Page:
November 20, 2017
Although moral relativism may set the stage for some crimes, there are deeper eddies swirling into the harbors of Western civic life. First is the loss of trust in society’s ability to self-regulate. This is because self-regulating societies tend to be monocultural. I witnessed this firsthand at the Tallinn Song Festival. Tens of thousands of Estonians processed through the streets before filing unaided through the narrow defiles of a stadium to memorialize their “singing revolution” against the USSR. The small number of police officers in attendance were greeted not with hostility but cheers. It is the type of peaceful nationalism that is anathema to modern liberals. A cynic might suggest that the destruction of such monocultures in the West was itself intended to extend the state further into the interstices of society (on the basis that “nation-state minus nation equals state”). Yet the limits of such a strategy are shown by European countries—the U.K. included—where the state is instead retreating from the ungovernable spaces left by cultural fragmentation.
Second is a deeper shift in the role of the British police away from arbiters of an existing society to agents of a new type of society. This may seem at odds with the slide into passivity here described. But the police are far from passive in other areas. There has been a coordinated drive on all areas of “hate crime,” ranging from a furious crackdown on social media to proactive publicity stunts. The latter range from redecorating patrol cars to policemen appearing in high heels and nail paint. The relevant police forces issued statements that they were “disappointed” at the inevitable deluge of public mockery. Such responses are themselves a step away from being criminalized (on the basis that mocking the enforcement of hate crime also mocks its victims).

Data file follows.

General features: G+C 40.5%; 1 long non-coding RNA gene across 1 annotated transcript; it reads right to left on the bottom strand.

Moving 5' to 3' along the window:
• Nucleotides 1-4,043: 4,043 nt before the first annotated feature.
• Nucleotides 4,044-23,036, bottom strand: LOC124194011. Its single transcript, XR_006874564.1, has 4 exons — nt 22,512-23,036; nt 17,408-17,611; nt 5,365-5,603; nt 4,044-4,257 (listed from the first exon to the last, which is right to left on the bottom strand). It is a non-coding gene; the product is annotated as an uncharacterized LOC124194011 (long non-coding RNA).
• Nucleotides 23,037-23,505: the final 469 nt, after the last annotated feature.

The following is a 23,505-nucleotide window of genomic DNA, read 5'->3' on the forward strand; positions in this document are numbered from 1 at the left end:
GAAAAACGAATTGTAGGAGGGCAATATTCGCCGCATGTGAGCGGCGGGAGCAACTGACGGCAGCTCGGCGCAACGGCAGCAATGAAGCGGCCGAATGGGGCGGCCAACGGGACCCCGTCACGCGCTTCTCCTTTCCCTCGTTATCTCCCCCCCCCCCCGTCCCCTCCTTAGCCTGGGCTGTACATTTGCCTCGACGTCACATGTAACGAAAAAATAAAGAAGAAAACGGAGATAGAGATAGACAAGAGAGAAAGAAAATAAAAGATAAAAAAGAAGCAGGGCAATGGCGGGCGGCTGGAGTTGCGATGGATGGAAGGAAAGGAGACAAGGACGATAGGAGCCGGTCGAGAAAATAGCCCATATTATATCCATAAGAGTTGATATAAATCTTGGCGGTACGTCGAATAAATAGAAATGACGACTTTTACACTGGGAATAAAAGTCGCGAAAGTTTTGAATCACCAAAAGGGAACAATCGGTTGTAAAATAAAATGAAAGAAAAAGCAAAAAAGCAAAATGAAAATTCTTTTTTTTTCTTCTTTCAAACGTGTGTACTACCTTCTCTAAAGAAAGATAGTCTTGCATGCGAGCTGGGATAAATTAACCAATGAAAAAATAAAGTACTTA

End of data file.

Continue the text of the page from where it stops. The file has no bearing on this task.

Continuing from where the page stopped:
Yet Britain still has a fractionally small transgender population, leading to the quip that never have so many done so much for so few. The public are also highly liberal and uninterested in what other people do with their own and each other’s bodies. Yet the resources being put into such social engineering are starving areas the public does care about. Foremost is violent crime, which has risen 13% this year. Other issues of national concern are passed over for apparent reasons of cultural sensitivity. Of around 5,000 cases a year of female circumcision, this month has seen the first-ever prosecution. Culturally motivated policing has also seen Armistice Day parades canceled for a stated lack of resources. While underage grooming gangs reportedly still operate with impunity, the police busy themselves with hypothetical sex probes against dead Conservative prime ministers.
The thread of democratic accountability between the public and their police has disappeared. The combined voices of lobby groups and attention-hungry politicians have drowned out a 300-year-old principle of the British state: that government is there for those who are to be governed. And those who are to be governed expect to use their mobile phones in public.
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